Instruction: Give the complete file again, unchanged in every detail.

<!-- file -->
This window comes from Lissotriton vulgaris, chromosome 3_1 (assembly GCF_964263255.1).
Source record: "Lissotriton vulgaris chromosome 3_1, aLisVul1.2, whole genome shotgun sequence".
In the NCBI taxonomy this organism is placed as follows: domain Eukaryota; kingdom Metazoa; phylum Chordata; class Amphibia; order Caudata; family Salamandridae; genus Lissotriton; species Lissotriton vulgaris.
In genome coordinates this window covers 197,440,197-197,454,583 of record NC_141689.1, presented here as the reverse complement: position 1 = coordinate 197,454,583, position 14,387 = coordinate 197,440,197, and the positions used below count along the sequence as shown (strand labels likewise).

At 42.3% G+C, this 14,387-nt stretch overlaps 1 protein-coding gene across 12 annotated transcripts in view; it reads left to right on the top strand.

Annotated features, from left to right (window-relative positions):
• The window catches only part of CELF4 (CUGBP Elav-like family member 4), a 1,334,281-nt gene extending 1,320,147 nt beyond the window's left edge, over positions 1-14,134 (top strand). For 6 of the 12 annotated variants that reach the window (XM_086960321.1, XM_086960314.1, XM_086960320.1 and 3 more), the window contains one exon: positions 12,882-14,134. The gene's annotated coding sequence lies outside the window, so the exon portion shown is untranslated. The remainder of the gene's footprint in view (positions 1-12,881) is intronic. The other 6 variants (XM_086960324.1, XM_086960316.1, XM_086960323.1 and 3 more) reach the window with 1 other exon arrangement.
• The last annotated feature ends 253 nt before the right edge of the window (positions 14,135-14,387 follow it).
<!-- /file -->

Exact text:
This window comes from Lissotriton vulgaris, chromosome 3_1 (assembly GCF_964263255.1).
Source record: "Lissotriton vulgaris chromosome 3_1, aLisVul1.2, whole genome shotgun sequence".
In the NCBI taxonomy this organism is placed as follows: domain Eukaryota; kingdom Metazoa; phylum Chordata; class Amphibia; order Caudata; family Salamandridae; genus Lissotriton; species Lissotriton vulgaris.
In genome coordinates this window covers 197,440,197-197,454,583 of record NC_141689.1, presented here as the reverse complement: position 1 = coordinate 197,454,583, position 14,387 = coordinate 197,440,197, and the positions used below count along the sequence as shown (strand labels likewise).

At 42.3% G+C, this 14,387-nt stretch overlaps 1 protein-coding gene across 12 annotated transcripts in view; it reads left to right on the top strand.

Annotated features, from left to right (window-relative positions):
• The window catches only part of CELF4 (CUGBP Elav-like family member 4), a 1,334,281-nt gene extending 1,320,147 nt beyond the window's left edge, over positions 1-14,134 (top strand). For 6 of the 12 annotated variants that reach the window (XM_086960321.1, XM_086960314.1, XM_086960320.1 and 3 more), the window contains one exon: positions 12,882-14,134. The gene's annotated coding sequence lies outside the window, so the exon portion shown is untranslated. The remainder of the gene's footprint in view (positions 1-12,881) is intronic. The other 6 variants (XM_086960324.1, XM_086960316.1, XM_086960323.1 and 3 more) reach the window with 1 other exon arrangement.
• The last annotated feature ends 253 nt before the right edge of the window (positions 14,135-14,387 follow it).